The sole assignment of error relates to the propriety of the giving of the following instruction on assumption of risk:

"You are instructed that a person is said to assume a risk when the person freely, voluntarily and knowingly manifests an assent to dangerous conduct or to the creation or maintenance of the dangerous conditions and voluntarily exposes herself to that danger, when the person knows a danger exists in either the conduct or conditions of another or in the condition, use or operation of property and voluntarily places themselves or remains within the area of danger.

"A person who thus assumes a risk is not entitled to recover for damage caused to them which resulted from the dangerous condition or conduct or activity to which they voluntarily exposed themselves."

The following exception was taken to the instruction:

"We further except to Instruction No. 6 which is the instruction the Court gave based upon Franks versus Smith, 251 Oregon 98 and tendered by Defendant Stevens on assumption of risk which we believe to be an element and part of contributory

negligence and should not have been separately instructed by the Court."

The term assumption of risk may be used in a "primary" or a "secondary" sense. 2 Harper and James, The Law of Torts ยง 21.1 (1956). In its primary sense it refers to submitting one's self to the risk of injury by another in a situation where the other owes no duty to plaintiff and, therefore, does not act negligently in inflicting the injury. An example is where a player is injured at football by another who is playing within the rules. See Vendrell v. Sch. Dist. 26C, Malheur Co., 233 Or 1, 376 P2d 406 (1962). Also, Franks v. Smith, 251 Or 98, 444 P2d 954 (1968). In its secondary sense assumption of risk refers to knowingly submitting one's self to the dangers of another's negligent acts. See Thayer v. Ore. Fed. of Square Dance Clubs, 258 Or 302, 482 P2d 717 (1971), and Ritter v. Beals et al, 225 Or 504, 358 P2d 1080 (1961). In its secondary sense assumption of risk is nothing more than contributory negligence.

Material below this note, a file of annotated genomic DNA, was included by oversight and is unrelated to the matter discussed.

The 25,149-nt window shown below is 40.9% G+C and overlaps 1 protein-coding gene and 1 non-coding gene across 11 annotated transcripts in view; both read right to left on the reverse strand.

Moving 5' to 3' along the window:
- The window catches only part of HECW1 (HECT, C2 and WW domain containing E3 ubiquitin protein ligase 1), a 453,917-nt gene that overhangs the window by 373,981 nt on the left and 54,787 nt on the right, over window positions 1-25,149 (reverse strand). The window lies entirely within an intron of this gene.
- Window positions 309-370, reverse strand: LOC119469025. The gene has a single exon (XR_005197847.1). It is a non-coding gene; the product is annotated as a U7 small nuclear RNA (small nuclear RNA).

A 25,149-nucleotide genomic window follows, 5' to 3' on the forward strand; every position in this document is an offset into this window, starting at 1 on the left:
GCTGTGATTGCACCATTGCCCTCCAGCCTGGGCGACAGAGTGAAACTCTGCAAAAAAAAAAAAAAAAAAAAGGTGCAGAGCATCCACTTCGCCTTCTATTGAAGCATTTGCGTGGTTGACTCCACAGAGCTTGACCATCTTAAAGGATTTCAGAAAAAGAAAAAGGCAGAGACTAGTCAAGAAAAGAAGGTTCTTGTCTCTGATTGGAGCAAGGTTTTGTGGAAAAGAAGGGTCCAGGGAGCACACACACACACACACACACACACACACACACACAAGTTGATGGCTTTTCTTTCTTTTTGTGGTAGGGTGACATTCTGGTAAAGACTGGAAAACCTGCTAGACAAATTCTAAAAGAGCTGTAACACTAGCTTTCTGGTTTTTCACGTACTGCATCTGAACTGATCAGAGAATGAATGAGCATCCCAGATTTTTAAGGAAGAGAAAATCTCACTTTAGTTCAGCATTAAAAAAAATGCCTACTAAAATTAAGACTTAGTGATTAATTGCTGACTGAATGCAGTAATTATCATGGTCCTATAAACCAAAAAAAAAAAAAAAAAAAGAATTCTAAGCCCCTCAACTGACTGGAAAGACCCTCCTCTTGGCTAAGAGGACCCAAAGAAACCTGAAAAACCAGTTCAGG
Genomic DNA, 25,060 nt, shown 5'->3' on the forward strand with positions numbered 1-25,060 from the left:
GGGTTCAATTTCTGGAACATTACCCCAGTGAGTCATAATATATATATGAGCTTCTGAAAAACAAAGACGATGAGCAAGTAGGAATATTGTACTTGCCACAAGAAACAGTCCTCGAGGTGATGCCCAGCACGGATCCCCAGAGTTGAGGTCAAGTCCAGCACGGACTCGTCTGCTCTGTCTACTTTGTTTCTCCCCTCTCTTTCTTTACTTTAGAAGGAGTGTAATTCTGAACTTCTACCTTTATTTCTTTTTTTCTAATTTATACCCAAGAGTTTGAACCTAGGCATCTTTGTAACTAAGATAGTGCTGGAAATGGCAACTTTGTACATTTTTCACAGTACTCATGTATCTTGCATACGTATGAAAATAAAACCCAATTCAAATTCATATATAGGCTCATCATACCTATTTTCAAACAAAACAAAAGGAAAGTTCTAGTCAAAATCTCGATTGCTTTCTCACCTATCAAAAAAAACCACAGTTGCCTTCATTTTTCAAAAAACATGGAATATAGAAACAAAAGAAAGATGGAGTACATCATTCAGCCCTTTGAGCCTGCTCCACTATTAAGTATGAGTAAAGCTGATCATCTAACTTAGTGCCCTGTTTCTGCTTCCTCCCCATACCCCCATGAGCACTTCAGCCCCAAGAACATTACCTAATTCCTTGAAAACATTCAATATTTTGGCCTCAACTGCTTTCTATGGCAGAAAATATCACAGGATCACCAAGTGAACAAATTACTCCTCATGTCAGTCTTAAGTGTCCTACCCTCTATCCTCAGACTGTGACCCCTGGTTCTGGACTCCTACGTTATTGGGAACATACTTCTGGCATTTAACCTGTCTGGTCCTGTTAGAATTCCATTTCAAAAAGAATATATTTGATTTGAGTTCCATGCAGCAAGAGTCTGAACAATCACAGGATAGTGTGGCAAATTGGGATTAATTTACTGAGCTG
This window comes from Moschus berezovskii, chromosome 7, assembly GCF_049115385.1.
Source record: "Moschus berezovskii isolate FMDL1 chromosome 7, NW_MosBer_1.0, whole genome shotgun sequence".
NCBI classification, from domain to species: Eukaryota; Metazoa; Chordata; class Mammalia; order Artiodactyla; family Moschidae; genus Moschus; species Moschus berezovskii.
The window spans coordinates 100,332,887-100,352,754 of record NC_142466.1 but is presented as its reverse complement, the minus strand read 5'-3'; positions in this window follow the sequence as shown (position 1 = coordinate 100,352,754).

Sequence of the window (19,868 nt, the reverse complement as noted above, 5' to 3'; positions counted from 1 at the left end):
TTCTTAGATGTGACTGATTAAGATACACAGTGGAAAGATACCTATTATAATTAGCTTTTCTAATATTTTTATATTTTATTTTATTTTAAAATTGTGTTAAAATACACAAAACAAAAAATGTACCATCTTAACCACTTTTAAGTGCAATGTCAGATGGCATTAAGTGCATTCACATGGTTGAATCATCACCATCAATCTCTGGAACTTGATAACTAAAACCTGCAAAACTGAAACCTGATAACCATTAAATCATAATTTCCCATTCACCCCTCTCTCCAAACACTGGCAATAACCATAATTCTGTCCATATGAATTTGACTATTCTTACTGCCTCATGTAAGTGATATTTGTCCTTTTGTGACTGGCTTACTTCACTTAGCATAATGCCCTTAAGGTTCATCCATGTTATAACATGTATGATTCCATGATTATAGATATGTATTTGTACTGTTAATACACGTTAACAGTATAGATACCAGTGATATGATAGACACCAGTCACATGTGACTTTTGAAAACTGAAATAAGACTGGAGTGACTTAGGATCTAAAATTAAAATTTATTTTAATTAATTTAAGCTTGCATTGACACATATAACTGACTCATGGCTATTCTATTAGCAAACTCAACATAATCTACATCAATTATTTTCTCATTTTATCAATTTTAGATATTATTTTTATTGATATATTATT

Following the above analysis it is clear that in the present case defendants' allegation of plaintiff's assumption of risk was nothing more than a general and non-specific allegation that plaintiff was contributorily negligent. Indeed, it was alleged as a specification of contributory negligence.

As pointed out in plaintiff's exception to the instruction, if an instruction upon assumption of risk is given when assumption of risk is used in its secondary sense and an instruction upon contributory negligence is given as well, defendants secure a double instruction on the same issue. The following instructions on contributory negligence had already been

given prior to the instruction on assumption of risk to which objection was made:

"Now, in order for the Defendants to prevail on their claims of contributory negligence on the part of the Plaintiff they must prove by a preponderance of the evidence that the Plaintiff was negligent in at least one respect charged in the Defendant's answer's which ...